Singer plays fast and loose with continuity, both in terms of history in general and the X-Men films in particular. However, he does have an eye for detail and a sense of pop culture kitsch of the era (one to particularly humorous effect), and does a good job of tying in some subplots from the previous films, thereby placing First Class and this film firmly into the fold. For anyone who had issues with Brett Ratner’s X-Men: The Last Stand (and those numbers are legion), let’s just say that this film offers vindication.
The film, however, is big...nay, epic...in scope; arguably as much as Marvel's Thor: The Dark World. As the film progresses, it gets bigger in visuals, in scope, and in stakes, building to a resounding crescendo. Despite the change in directors, the sense of anything-can-happen begun in First Class is continued here; especially as the film rushes to its conclusion. And what a finale it is. Singer’s direction is so tight that it literally ratchets up the suspense. Many of the people who will view this film will be more than familiar with the story upon which it is based. However, it is a testament to his skill that despite this, the viewer catches their breath waiting to see how these things play out. If only Singer had brought this sort of deftness to Valkyrie and Superman Returns. Singer’s predilection towards themes of isolation, segregation, and persecution are on display here, but here they’re tempered with a sense of family. At least to this reviewer, for the first time the characters feel as though they are part of a larger family. Without that feeling, this film would not be as potent.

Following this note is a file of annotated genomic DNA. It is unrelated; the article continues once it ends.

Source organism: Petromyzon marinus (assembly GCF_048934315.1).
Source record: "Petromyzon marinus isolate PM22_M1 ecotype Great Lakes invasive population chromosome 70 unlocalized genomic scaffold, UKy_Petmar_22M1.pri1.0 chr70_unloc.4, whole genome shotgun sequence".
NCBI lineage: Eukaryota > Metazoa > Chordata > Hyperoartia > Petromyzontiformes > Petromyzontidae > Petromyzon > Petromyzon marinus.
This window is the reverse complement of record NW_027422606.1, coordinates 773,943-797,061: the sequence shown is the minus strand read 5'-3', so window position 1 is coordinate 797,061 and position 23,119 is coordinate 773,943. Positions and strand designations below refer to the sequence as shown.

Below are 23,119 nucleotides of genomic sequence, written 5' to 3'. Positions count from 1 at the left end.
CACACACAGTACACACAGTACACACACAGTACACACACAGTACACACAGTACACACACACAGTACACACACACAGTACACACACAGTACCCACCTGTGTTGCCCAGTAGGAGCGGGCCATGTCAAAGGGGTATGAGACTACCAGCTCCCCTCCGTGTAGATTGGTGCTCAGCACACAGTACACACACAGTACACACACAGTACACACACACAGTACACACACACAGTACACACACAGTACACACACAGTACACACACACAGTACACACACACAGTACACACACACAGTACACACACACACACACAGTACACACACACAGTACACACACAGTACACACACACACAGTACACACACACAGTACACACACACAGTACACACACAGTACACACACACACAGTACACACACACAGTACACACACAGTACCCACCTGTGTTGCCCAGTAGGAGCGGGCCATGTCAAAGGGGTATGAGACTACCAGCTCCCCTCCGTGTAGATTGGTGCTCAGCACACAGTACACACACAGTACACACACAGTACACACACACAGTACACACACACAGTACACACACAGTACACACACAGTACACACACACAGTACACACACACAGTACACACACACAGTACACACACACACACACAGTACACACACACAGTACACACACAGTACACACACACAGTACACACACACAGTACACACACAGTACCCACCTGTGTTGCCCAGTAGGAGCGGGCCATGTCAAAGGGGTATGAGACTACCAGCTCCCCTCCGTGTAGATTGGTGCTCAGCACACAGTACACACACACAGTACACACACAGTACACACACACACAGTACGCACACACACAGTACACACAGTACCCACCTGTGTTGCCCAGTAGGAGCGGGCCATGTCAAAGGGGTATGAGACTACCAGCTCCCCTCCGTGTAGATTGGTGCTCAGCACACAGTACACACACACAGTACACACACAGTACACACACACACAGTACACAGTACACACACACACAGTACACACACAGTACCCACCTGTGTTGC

It’s been a while since I have seen Singer’s previous X-Men films but I can say that I was not as invested in these characters cinematically until this particular film. Despite the fantasy, the film is anchored in very relatable, human emotion. The fans will enjoy the little Easter eggs that pepper the film and the game of “name that mutant” that goes with it. For the non-fans, there is enough action, suspense, and emotion to satisfy. In whole, this is a film on par with Marvel’s The Avengers. The torch has been passed between the original and new cast (though expect to see Jackman as Wolverine in a film or two to come), and with this film, the future of the X-Men franchise on film is practically assured.
Sorry, Marvel Studios.